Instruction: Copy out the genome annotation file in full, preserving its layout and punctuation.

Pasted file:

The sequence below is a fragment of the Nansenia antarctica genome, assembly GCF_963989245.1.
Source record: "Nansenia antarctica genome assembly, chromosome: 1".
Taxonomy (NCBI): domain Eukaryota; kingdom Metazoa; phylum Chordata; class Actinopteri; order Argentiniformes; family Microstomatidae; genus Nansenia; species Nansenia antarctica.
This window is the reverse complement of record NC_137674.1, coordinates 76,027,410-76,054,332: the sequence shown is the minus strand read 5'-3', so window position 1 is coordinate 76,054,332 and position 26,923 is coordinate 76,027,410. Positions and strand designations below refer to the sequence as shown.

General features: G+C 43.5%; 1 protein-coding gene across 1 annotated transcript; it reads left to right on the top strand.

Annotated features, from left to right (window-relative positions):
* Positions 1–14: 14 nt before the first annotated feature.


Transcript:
The sequence below is a fragment of the Nansenia antarctica genome, assembly GCF_963989245.1.
Source record: "Nansenia antarctica genome assembly, chromosome: 1".
Taxonomy (NCBI): domain Eukaryota; kingdom Metazoa; phylum Chordata; class Actinopteri; order Argentiniformes; family Microstomatidae; genus Nansenia; species Nansenia antarctica.
This window is the reverse complement of record NC_137674.1, coordinates 76,027,410-76,054,332: the sequence shown is the minus strand read 5'-3', so window position 1 is coordinate 76,054,332 and position 26,923 is coordinate 76,027,410. Positions and strand designations below refer to the sequence as shown.

General features: G+C 43.5%; 1 protein-coding gene across 1 annotated transcript; it reads left to right on the top strand.

Annotated features, from left to right (window-relative positions):
* Positions 1–14: 14 nt before the first annotated feature.